Dennis L. Feucht, "Determinism and the Semi-decidability of a Free Choice," PSCF 54 (September 1999): 158-160. Donald M. MacKay was a Scottish physicist, brain researcher, and contributor to the understanding of the relationship between science and Christian faith. He championed an argument that physical determinism does not negate freedom of the will. Just as Heisenberg's uncertainty principle reveals a basic physical limitation on the determinacy of the physical world, MacKay's argument has value in that it makes explicit a basic logical limitation on determinacy as it relates to self-conscious beings, or agents.
George L. Murphy, "Does the Trinity Play Dice?" PSCF 51 (March 1999): 18-25. The interpretation of quantum theory and its implications continue to be controversial. In this paper, we survey some issues raised in debates in order to pursue the belief that the God who is involved with the world in quantum phenomena is the Holy Trinity. Interpretations which emphasize participatory aspects of quantum theory are especially congenial to an understanding of divine action which centers on the Incarnation. In this light, we examine questions about reality, knowledge of the world, the role of chance, complementarity, material identity, and the entanglement of systems.
Kennell J. Touryan, "Are Truth Claims in Science Socially Constructed." PSCF 51 (June 1999): 102-107.
Robert T. Pennock, "The Prospects for a Theistic Science," PSCF 50 (September 1998): 205-209.
Naturalism?" PSCF 49 (September
Alfred North Whitehead
Keith Abney, "Naturalism and Non-teleological Science: A Way to Resolve the Demarcation Problem Between Science and Non-science," PSCF 49 (September 1997): 162.
J. P. Moreland, "Complementarity, Agency Theory, and the God-of-the-Gaps," PSCF 49 (March 1997):2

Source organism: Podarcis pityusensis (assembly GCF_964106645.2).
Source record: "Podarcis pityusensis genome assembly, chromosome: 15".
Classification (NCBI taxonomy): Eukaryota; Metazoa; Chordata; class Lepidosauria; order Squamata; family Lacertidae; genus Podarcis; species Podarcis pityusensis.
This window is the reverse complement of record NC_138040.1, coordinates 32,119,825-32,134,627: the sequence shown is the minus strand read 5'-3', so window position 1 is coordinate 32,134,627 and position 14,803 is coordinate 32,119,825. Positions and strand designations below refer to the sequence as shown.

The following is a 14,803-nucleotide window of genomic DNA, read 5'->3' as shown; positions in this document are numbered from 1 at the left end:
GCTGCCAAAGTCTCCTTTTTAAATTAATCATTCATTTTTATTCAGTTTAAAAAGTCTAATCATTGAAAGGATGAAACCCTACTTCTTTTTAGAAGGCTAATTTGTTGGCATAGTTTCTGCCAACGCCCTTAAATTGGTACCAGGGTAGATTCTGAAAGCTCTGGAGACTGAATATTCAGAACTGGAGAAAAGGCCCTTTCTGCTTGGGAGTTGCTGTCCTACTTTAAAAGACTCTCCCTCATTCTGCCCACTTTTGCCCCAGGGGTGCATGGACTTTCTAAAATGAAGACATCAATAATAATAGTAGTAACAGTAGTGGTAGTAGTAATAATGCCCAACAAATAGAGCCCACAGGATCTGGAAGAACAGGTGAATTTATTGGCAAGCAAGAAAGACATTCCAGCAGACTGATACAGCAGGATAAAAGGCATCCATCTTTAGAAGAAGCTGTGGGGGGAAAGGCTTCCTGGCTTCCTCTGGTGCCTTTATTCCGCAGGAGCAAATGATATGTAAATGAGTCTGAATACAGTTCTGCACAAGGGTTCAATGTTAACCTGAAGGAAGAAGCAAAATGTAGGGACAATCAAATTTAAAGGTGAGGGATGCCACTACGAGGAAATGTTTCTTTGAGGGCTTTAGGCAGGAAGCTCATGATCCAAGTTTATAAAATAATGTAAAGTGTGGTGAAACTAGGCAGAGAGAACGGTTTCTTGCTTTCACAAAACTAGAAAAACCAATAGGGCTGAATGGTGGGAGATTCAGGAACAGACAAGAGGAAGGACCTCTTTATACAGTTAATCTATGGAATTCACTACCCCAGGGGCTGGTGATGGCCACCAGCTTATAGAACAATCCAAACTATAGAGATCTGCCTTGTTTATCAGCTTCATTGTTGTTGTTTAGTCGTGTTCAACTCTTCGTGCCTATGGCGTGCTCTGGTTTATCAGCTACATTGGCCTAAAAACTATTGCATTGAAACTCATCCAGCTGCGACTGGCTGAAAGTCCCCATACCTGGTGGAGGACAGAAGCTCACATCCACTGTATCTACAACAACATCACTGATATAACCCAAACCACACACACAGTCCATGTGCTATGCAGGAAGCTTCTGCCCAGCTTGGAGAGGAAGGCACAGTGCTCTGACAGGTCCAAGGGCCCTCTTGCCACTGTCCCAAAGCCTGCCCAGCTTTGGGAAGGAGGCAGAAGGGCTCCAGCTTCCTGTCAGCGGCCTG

Robert C. O'Connor, "Science on Trial: Exploring the Rationality of Methodological Naturalism," PSCF 49 (March 1997): 15.Phillip E. Johnson, "The Religion of the Blind Watchmaker," PSCF 45 (March 1993): 46.
Thorson, Walter R., "Legitimacy and Scope of
Naturalismî in Science:
Part 1. Theological Basis for a Naturalistic Science, PSCF
(March 2002): 2.
"Are Evangelical Scientists Practical Atheists?" ASA scientists answer the charge
Has Science Killed God? Prof. Alister McGrath
This paper explores the aggressively atheist reading of the natural sciences associated with Richard Dawkins, raising serious questions about its intellectual plausibility and evidential foundation. Has the former populariser of science now become little more than an anti-religious propagandist, using science in the crudest of ways to combat religion, ignoring the obvious fact that so many scientists are religious believers? Dawkins’ atheism seems to be tacked onto his science with intellectual Velcro, lacking the rigorous evidential basis that one might expect from an advocate of the scientific method.--Faraday Institute
Stanford Encyclopedia of Philosophy Outstanding collection of materials regularly updated. (a bit slow to upload)
Jitse M. van der Meer ed., Facets of Faith & Science, Vol 1: Historiography and Modes of Interaction (New York: University Press of America, 1996).
Dal Ratzsch, Philosophy of Science (Downers Grove IL: InterVarsity Press, 1986).